Sunday, August 29, 2010

Ice to Eskimos

Benson Bubbler in downtown Portland Oregon
This is a repost from the Hydrovolts blog, originally posted on 5/20/10.

In 2008 the average American consumed 30 gallons of bottled water, primarily from single-serving, single-use plastic bottles. That's 320 12-ounce bottles, or nearly one every day. It's obsessive.

There are many reasons not to drink bottled water.

Bottled water costs more than gasoline. It costs up to 10,000 times more than tap water. It uses 2,000 time as much energy. It has 100 times the life cycle costs.

Contrary to what many believe, it is not healthier. It's not even safer, since the FDA has jurisdiction only over the approximately 30% of water bottles that are shipped between states. Bottled water testing is haphazard and often quite lax. Meanwhile, the EPA has jurisdiction over all water systems that serve more than 25 people. Tap water is tested more rigorously and more frequently too. Check your local water utility's report here.

Bottled water is an environmental atrocity:
According to the Pacific Institute, based on the quantity of U.S. bottled water sales reported by the Beverage Manufacturers Corporation for 2005, 38 billion plastic bottles were sold in the U.S. which used 900,000 tons of plastic, requiring 1.7 million barrels of oil, to make the #2 PETE bottles typically used for commercially bottled water. The production of the plastic water bottles created 2.5 million tons of carbon dioxide, a greenhouse gas contributing to climate change. According to NBC News, the number of water bottles consumed by the U.S., if laid end-to-end, could encircle the Earth 150 times each year. Less than 1/4th of these bottles are recycled, according to the Container Recycling Institute. Most water bottles end up in the landfill, where the plastic may decompose after 1,000 years.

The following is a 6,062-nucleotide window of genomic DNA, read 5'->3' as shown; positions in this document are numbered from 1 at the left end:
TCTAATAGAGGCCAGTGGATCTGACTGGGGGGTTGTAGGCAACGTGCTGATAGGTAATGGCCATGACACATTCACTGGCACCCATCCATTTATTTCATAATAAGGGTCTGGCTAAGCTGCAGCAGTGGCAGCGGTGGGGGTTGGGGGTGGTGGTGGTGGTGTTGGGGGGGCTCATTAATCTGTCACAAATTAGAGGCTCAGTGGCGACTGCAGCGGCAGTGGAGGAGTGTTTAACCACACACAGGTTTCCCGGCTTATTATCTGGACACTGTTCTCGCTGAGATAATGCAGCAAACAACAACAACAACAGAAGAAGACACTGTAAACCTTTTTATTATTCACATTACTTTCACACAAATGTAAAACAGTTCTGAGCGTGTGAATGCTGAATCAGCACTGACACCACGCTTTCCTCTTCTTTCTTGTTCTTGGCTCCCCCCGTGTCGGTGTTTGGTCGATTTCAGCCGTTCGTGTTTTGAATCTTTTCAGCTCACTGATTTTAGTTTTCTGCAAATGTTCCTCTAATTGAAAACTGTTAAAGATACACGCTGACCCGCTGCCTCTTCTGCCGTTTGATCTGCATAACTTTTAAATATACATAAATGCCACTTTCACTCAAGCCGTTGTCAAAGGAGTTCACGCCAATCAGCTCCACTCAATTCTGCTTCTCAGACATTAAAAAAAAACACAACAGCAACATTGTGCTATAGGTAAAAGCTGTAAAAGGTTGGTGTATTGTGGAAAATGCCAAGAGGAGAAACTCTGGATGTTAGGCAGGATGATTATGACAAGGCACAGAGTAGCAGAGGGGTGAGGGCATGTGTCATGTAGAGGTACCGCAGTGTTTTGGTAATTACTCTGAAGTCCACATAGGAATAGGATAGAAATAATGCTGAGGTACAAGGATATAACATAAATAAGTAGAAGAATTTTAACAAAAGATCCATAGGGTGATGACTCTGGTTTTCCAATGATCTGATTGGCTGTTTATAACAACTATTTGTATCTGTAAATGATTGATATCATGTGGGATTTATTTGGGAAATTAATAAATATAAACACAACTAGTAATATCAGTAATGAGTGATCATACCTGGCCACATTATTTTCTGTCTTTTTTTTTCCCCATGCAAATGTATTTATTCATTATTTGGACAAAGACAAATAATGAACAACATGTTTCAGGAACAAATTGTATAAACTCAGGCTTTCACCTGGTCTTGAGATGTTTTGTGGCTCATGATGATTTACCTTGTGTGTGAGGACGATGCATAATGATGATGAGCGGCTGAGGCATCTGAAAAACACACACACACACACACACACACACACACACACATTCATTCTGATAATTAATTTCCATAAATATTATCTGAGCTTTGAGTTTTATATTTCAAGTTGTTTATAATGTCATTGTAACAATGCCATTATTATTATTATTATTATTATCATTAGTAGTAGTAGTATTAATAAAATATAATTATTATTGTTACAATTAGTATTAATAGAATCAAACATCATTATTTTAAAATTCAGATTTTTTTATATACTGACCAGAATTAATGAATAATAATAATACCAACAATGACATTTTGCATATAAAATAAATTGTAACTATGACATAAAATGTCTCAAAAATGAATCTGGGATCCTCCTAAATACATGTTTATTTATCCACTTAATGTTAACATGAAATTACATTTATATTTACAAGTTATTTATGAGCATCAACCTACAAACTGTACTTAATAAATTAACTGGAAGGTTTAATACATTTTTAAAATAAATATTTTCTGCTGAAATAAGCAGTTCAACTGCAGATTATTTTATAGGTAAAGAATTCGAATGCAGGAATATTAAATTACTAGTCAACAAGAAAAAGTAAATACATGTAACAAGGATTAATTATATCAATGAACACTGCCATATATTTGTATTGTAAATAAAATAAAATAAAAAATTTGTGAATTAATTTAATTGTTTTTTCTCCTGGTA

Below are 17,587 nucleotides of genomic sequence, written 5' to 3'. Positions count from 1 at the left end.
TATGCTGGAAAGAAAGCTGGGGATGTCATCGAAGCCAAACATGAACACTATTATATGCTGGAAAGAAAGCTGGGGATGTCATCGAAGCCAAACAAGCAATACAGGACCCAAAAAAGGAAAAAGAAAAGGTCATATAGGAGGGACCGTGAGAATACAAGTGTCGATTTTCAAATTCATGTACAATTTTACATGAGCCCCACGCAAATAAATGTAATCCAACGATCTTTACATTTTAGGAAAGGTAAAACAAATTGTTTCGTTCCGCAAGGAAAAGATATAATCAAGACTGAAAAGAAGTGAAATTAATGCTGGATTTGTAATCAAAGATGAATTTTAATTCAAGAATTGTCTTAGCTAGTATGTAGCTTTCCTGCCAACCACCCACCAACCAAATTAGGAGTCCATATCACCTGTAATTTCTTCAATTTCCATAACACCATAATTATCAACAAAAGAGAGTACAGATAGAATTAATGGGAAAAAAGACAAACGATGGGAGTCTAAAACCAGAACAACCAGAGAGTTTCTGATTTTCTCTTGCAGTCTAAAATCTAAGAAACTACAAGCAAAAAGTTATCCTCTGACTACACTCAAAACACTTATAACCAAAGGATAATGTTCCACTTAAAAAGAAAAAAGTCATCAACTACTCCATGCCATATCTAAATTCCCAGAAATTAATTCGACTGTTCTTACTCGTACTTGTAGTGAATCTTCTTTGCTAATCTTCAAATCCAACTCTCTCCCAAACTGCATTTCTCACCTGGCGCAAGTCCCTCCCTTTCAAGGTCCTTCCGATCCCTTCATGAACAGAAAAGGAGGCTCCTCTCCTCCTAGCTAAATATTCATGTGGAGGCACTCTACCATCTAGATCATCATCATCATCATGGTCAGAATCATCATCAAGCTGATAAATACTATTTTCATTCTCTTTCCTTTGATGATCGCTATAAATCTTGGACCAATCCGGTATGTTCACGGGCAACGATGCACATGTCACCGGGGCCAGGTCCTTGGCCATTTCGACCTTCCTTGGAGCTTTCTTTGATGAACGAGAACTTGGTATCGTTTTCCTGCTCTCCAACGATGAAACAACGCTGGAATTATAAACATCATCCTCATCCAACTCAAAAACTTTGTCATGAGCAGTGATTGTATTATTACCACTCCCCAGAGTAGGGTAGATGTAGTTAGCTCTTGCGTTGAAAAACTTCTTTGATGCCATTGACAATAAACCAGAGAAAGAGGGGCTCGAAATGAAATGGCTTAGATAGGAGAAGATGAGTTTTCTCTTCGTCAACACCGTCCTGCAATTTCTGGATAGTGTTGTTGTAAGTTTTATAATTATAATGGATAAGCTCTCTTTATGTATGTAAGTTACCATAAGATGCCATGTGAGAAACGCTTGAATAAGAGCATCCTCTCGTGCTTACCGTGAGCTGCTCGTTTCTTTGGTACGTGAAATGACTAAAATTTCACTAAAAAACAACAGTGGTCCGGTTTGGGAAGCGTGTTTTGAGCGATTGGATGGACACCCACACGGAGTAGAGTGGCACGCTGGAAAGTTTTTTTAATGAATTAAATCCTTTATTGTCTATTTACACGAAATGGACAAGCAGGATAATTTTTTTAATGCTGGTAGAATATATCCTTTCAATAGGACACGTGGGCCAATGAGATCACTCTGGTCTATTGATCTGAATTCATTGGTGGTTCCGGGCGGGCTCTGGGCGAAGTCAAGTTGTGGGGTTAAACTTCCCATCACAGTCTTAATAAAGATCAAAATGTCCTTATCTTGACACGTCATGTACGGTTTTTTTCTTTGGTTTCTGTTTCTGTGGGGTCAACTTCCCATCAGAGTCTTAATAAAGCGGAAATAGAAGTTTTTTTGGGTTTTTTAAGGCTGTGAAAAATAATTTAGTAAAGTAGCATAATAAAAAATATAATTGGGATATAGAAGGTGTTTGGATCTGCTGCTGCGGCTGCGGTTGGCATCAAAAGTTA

Not included in these calculations is the energy required to bottle and transport water from the sources, especially from such countries as France, Fuji, and Finland to the top consumer nations of the U.S., Saudi Arabia, Brazil, and elsewhere. The additional environmental impact of the long-distance shipping of bottled water adds many times to the environmental impact of the bottled water “carbon footprint.”
The plastic ends up in our oceans since as little as 25% of the bottles and fewer of the caps are recycled.

Still want to drink bottled water? Perhaps you have been hoodwinked by clever marketing.

Do something good for yourself, your bank account and the Earth. Get a reusable water container and learn where your local water fountains are.

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